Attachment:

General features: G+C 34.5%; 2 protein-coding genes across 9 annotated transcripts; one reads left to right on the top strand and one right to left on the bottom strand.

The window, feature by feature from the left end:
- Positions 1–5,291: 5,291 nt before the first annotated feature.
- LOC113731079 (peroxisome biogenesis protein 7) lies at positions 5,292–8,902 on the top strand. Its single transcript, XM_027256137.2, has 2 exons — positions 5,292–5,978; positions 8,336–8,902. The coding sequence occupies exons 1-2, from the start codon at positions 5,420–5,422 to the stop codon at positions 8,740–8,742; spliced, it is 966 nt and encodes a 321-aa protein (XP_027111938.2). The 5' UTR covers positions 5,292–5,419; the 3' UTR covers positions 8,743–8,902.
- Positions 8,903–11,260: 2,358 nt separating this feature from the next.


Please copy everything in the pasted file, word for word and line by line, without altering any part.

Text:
General features: G+C 34.5%; 2 protein-coding genes across 9 annotated transcripts; one reads left to right on the top strand and one right to left on the bottom strand.

The window, feature by feature from the left end:
- Positions 1–5,291: 5,291 nt before the first annotated feature.
- LOC113731079 (peroxisome biogenesis protein 7) lies at positions 5,292–8,902 on the top strand. Its single transcript, XM_027256137.2, has 2 exons — positions 5,292–5,978; positions 8,336–8,902. The coding sequence occupies exons 1-2, from the start codon at positions 5,420–5,422 to the stop codon at positions 8,740–8,742; spliced, it is 966 nt and encodes a 321-aa protein (XP_027111938.2). The 5' UTR covers positions 5,292–5,419; the 3' UTR covers positions 8,743–8,902.
- Positions 8,903–11,260: 2,358 nt separating this feature from the next.